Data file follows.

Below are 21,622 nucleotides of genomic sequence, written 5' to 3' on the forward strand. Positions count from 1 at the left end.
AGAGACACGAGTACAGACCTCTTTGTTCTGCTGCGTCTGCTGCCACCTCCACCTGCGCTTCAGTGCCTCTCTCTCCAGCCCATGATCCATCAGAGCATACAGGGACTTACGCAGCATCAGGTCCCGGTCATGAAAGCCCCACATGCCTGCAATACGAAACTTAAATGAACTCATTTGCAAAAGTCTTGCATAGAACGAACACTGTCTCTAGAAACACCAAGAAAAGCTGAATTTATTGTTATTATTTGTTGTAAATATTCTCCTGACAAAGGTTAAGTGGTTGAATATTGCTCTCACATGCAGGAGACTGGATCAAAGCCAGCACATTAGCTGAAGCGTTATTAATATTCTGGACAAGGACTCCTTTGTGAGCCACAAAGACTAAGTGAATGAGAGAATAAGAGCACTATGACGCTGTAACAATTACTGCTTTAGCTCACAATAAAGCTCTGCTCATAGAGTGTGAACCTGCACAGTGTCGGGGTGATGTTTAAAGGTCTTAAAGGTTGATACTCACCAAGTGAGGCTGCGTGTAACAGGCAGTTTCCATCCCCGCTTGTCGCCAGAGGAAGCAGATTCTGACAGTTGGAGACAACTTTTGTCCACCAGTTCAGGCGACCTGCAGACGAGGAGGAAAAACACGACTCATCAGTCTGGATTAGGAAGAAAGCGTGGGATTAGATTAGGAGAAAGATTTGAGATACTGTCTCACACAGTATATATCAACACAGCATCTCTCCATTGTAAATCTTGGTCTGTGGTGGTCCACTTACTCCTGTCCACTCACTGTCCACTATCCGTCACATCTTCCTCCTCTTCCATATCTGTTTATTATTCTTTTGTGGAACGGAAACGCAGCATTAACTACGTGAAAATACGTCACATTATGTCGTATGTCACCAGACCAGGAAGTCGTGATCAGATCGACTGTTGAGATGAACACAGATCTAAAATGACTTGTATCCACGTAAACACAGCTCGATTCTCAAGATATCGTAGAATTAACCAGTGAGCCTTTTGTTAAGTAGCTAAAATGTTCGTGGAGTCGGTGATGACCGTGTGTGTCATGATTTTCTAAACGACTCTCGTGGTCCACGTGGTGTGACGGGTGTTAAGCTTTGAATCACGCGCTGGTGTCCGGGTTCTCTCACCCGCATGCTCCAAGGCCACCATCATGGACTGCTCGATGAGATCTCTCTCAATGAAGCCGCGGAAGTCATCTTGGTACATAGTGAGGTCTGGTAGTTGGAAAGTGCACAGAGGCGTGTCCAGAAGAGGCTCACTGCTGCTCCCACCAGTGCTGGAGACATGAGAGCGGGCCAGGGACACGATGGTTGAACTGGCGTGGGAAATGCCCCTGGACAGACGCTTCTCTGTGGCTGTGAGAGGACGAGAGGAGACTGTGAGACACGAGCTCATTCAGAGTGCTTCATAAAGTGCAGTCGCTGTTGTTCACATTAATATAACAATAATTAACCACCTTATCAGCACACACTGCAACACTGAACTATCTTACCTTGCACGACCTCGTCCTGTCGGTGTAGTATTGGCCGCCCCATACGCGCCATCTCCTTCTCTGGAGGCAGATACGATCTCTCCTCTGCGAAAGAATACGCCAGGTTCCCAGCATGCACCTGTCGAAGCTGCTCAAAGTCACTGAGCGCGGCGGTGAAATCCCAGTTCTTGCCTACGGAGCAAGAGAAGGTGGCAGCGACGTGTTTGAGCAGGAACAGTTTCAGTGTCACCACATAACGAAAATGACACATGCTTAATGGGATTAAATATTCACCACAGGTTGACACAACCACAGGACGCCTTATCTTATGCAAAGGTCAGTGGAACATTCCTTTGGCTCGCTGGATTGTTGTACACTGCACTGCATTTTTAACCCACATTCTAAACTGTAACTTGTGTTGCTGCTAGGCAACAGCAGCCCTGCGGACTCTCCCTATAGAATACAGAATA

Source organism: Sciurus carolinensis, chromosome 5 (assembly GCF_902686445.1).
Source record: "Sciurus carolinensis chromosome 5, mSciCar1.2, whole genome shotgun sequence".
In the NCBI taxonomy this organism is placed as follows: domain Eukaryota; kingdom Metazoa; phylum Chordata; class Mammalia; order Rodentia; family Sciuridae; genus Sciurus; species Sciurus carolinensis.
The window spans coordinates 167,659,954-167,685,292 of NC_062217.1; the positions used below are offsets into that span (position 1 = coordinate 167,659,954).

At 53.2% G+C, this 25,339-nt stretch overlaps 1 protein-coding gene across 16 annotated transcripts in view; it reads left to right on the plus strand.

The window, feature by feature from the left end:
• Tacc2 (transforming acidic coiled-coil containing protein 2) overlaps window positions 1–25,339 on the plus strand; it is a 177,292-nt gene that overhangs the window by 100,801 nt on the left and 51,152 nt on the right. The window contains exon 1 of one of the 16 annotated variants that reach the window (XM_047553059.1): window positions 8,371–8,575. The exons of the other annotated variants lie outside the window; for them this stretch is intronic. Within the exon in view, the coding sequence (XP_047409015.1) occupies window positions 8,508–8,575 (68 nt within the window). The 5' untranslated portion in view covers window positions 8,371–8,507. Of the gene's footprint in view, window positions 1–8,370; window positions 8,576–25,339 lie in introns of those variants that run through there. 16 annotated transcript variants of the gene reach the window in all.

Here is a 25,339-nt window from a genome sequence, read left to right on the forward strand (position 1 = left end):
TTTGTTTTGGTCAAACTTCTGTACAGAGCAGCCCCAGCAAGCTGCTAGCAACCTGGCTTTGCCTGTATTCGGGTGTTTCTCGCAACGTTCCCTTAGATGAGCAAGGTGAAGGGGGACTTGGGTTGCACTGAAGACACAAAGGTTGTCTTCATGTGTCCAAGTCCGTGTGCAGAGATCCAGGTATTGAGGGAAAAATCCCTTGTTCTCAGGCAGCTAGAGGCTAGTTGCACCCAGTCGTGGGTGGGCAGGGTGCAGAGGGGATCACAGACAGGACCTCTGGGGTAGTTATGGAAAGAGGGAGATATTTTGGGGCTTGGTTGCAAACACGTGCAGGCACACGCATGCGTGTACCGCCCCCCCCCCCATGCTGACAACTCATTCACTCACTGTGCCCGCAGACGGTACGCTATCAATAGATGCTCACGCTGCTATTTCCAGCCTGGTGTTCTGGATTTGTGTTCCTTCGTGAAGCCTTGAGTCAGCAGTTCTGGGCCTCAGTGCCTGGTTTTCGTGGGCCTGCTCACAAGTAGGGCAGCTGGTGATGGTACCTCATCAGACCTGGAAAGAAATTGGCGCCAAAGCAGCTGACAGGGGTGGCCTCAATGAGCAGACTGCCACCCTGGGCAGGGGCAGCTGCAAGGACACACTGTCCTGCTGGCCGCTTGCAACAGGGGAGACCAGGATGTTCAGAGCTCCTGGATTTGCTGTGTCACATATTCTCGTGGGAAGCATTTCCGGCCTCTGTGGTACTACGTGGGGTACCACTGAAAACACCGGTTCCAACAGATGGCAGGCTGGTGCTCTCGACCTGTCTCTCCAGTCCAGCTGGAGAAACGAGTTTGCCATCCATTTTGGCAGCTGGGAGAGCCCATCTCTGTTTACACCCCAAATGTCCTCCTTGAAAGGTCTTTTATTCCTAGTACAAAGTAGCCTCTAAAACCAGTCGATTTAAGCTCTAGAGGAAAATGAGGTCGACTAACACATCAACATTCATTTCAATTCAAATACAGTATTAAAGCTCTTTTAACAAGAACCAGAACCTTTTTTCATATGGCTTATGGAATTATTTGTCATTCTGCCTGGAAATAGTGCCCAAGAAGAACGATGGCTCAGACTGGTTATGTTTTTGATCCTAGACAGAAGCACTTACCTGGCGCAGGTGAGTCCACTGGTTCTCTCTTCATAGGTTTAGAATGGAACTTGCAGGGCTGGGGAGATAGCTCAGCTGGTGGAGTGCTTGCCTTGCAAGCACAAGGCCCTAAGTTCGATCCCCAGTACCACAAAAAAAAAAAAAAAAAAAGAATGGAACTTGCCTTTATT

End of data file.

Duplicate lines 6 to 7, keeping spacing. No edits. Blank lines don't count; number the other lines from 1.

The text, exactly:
The window spans coordinates 167,659,954-167,685,292 of NC_062217.1; the positions used below are offsets into that span (position 1 = coordinate 167,659,954).

At 53.2% G+C, this 25,339-nt stretch overlaps 1 protein-coding gene across 16 annotated transcripts in view; it reads left to right on the plus strand.